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Tax Efficiency

Louis Post: Outlines of Louis F. Post's Lectures, with Illustrative Notes and Charts (1894)

Indirect taxation costs the real tax-payers much more than the government receives, partly because the middlemen through whose hands taxed commodities pass are able to exact compound profits upon the tax,8 and partly on account of extraordinary expenses of original collection;9 it favors corruption in government by concealing from the people the fact that they contribute to the support of government; and it tends, by obstructing production, to crush legitimate industry and establish monopolies.10 The questions it raises are of vastly more concern than is indicated by the sum total of public expenditures.

8. A tax upon shoes, paid in the first instance by shoe manufacturers, enters into manufacturers' prices, and, together with the usual rate of profit upon that amount of investment, is recovered from wholesalers. The tax and the manufacturers' profit upon it then constitute part of the wholesale price and are collected from retailers. The retailers in turn collect the tax with all intermediate profits upon it, together with their :usual rate of profit upon the whole, from final purchasers -- the consumers of shoes. Thus what appears on the surface to be a tax upon shoe manufacturers proves upon examination to be an indirect tax upon shoe consumers, who pay in an accumulation of profits upon the tax considerably more than the government receives.

The effect would be the same if a tax upon their leather output were imposed upon tanners. Tanners would add to the price of leather the amount of the tax, plus their usual rate of profit upon a like investment, and collect the whole, together with the cost of hides, of transportation, of tanning and of selling, from shoe manufacturers, who would collect with their profit from retailers, who would collect with their profit from shoe consumers. The principle applies also when taxes are levied upon the stock or the sales of merchants, or the money or credits of bankers; merchants add the tax with the usual profit to the prices of their goods, and bankers add it to their interest and discounts.

For example; a tax of $100,000 upon the output of manufacturers or importers would, at 10 per cent as the manufacturing profit, cost wholesalers $110,000; at a profit of 10 per cent to wholesalers it would cost retailers $121,000, and at 20 percent profit to retailers it would finally impose a tax burden of $145,200 — being 45 per cent more than the government would get. Upon most commodities the number of profits exceeds three, so that indirect taxes may frequently cost as much as 100 per cent, even when imposed only upon what are commercially known as finished goods; when imposed upon materials also, the cost of collection might well run far above 200 percent in addition to the first cost of maintaining the machinery of taxation.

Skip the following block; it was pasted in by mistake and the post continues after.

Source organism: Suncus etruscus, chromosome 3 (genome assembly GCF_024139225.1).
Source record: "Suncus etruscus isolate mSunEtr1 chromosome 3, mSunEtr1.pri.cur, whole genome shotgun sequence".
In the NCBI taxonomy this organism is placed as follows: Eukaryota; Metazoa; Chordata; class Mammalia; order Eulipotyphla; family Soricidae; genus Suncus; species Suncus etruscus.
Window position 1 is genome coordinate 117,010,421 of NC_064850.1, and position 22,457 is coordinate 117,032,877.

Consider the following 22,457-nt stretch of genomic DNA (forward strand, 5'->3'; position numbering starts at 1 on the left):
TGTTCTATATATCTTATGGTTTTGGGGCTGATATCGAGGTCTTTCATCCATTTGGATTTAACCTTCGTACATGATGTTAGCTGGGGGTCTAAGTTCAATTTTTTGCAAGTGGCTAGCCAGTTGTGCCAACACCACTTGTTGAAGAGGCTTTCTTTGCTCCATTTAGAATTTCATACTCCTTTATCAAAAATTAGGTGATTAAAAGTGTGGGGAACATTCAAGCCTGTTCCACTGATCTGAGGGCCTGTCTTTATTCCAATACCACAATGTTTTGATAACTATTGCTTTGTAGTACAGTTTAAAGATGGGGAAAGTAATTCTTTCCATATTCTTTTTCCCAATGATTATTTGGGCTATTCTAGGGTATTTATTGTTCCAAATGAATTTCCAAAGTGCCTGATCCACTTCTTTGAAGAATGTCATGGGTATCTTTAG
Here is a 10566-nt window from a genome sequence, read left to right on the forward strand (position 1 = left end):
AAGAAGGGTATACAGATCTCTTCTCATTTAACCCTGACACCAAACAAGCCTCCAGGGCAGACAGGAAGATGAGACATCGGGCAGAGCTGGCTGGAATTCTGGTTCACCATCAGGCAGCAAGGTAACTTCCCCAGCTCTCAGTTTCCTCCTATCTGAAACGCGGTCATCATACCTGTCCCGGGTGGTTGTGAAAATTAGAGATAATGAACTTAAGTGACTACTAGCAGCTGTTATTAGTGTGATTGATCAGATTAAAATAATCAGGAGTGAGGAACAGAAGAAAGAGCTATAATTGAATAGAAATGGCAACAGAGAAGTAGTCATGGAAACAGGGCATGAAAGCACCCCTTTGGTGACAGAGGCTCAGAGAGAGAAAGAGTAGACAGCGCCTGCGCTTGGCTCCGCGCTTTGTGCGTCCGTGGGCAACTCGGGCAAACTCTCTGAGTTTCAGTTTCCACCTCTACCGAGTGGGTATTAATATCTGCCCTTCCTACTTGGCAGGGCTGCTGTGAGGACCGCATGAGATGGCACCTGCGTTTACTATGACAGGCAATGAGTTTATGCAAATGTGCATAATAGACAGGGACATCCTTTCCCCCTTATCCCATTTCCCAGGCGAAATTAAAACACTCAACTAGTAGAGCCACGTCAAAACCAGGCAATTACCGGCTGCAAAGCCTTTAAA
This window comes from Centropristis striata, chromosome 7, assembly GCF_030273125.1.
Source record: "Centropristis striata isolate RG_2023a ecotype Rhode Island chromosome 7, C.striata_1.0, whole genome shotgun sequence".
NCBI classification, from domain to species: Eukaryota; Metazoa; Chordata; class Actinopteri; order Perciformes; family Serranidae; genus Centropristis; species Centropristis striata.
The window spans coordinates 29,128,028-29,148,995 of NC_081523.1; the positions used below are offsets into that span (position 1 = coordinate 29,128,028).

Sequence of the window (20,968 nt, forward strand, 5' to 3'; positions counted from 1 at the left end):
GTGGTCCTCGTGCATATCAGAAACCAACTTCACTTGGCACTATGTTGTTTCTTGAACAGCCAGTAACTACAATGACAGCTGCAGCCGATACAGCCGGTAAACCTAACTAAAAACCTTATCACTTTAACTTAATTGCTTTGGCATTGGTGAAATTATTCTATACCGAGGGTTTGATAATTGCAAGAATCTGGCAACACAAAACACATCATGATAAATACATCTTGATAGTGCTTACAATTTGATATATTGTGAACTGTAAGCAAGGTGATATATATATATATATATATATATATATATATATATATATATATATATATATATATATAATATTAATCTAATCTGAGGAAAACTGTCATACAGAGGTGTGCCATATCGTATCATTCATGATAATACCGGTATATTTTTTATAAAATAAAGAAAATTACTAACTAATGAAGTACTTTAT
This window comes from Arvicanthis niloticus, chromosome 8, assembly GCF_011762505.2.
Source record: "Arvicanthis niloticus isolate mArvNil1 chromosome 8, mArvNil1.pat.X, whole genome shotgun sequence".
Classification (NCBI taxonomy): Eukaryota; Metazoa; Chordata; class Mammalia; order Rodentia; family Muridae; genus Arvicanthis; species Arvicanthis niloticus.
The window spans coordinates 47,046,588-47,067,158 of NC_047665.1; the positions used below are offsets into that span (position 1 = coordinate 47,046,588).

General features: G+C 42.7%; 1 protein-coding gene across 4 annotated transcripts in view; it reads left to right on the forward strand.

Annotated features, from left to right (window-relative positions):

It must not be supposed, however, that the recovery of indirect taxes from the ultimate consumers of taxed goods is arbitrary. When shoe manufacturers, or tanners, or merchants add taxes to prices, or bankers add them to interest, it is not because they might do otherwise but choose to do this; it is because the exigencies of trade compel them. Manufacturers, merchants, and other tradesmen who carry on competitive businesses must on the average sell their goods at cost plus the ordinary rate of profit, or go out of business. It follows that any increase in cost of production tends to increase the price of products. Now, a tax upon the output of business men, which they must pay as a condition of doing their business, is as truly part of the cost of their output as is the price of the materials they buy or the wages of the men they hire. Therefore, such a tax upon business men tends to increase the price of their products. And this tendency is more or less marked as the tax is more or less great and competition more or less keen.